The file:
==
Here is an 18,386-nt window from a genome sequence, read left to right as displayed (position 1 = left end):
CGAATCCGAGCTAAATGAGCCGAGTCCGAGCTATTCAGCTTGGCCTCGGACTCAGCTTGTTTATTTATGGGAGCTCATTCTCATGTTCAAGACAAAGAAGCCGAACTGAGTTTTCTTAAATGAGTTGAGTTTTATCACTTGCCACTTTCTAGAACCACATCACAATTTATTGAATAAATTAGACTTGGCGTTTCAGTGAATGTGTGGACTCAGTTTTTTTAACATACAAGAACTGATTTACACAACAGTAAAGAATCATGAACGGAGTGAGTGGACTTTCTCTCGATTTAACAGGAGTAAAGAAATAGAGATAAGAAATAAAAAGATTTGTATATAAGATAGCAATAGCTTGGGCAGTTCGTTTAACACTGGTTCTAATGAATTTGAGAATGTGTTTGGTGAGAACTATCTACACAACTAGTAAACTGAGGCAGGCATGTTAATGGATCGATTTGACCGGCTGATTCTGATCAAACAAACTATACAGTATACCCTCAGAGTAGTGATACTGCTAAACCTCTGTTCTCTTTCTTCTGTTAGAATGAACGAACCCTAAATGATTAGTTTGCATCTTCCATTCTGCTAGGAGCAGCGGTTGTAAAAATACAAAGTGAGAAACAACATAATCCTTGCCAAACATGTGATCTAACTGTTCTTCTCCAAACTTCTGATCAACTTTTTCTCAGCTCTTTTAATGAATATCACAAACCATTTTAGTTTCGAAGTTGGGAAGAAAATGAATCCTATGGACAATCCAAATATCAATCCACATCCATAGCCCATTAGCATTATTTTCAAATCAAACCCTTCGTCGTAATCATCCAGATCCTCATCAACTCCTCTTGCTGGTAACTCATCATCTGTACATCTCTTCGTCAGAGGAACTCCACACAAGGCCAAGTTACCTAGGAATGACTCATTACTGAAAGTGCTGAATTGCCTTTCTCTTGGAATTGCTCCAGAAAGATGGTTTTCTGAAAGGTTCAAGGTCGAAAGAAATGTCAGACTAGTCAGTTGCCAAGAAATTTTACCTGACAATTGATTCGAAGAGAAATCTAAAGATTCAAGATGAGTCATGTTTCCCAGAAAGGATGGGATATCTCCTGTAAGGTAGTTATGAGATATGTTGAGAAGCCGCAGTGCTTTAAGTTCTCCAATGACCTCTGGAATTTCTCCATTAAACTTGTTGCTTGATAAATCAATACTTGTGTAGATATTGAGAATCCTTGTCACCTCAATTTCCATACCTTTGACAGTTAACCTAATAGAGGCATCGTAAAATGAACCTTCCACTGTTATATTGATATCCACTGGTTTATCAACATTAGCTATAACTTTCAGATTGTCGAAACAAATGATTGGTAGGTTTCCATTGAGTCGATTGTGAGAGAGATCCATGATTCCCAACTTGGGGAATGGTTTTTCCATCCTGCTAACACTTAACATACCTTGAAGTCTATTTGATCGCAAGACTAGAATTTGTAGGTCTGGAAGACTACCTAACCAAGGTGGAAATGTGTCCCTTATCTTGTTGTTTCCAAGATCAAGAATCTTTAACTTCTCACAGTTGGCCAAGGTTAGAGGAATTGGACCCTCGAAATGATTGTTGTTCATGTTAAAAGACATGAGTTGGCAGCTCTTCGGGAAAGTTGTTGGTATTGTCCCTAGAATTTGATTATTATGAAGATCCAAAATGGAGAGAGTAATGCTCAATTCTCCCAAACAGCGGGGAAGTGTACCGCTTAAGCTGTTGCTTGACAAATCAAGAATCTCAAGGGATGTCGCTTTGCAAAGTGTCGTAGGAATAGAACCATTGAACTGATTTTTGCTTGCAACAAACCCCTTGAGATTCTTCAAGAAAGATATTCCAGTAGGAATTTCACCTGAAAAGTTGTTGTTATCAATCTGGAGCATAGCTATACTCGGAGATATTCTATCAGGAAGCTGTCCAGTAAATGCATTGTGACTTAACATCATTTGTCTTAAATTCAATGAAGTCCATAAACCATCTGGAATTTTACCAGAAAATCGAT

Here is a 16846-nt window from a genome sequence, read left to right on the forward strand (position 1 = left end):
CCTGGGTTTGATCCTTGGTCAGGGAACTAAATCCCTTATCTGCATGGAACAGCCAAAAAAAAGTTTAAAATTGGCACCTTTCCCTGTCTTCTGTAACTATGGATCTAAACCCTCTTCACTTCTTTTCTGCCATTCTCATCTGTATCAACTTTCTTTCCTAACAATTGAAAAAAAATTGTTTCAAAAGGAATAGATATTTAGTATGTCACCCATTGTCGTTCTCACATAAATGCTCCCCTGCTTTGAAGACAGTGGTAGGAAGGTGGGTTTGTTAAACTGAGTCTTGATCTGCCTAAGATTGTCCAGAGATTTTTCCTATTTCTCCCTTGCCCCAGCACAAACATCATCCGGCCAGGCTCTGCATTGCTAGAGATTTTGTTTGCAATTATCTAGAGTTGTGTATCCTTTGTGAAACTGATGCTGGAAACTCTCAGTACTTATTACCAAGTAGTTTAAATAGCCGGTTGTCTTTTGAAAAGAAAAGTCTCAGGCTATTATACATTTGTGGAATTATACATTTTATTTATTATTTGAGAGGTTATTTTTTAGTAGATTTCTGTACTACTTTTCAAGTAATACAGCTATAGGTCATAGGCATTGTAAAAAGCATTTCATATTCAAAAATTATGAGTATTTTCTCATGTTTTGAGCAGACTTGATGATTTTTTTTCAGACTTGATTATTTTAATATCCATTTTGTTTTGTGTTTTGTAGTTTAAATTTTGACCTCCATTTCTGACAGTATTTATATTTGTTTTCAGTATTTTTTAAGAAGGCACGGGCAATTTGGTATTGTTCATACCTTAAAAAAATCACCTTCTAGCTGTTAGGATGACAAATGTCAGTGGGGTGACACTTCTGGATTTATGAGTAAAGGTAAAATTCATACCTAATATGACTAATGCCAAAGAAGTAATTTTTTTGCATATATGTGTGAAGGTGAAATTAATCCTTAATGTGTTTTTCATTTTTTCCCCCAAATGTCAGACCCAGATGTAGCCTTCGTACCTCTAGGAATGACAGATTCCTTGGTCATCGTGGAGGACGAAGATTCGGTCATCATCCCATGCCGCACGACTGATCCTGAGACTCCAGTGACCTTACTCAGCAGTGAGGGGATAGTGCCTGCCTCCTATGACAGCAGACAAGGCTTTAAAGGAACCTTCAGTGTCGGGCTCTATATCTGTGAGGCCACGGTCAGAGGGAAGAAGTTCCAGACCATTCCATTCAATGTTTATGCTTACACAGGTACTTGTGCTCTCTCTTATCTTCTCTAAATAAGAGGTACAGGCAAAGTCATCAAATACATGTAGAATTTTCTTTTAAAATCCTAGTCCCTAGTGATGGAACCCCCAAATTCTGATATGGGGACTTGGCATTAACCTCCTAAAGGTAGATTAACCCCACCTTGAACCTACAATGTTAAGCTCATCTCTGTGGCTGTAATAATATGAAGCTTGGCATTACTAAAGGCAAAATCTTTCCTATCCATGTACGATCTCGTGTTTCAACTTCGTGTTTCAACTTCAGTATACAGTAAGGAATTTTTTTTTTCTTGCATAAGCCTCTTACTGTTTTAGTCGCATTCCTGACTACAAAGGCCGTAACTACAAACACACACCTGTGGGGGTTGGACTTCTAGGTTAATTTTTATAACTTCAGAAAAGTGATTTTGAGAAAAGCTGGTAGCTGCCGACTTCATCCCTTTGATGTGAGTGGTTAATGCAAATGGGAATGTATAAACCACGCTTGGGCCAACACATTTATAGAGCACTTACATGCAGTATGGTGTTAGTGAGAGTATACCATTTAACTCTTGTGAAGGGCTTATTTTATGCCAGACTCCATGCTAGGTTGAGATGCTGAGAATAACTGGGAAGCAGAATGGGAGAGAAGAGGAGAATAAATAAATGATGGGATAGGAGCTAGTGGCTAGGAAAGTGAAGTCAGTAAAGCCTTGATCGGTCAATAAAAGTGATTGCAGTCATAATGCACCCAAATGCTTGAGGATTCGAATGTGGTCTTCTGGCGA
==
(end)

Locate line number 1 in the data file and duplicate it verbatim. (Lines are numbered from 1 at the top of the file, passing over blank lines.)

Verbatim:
Here is an 18,386-nt window from a genome sequence, read left to right as displayed (position 1 = left end):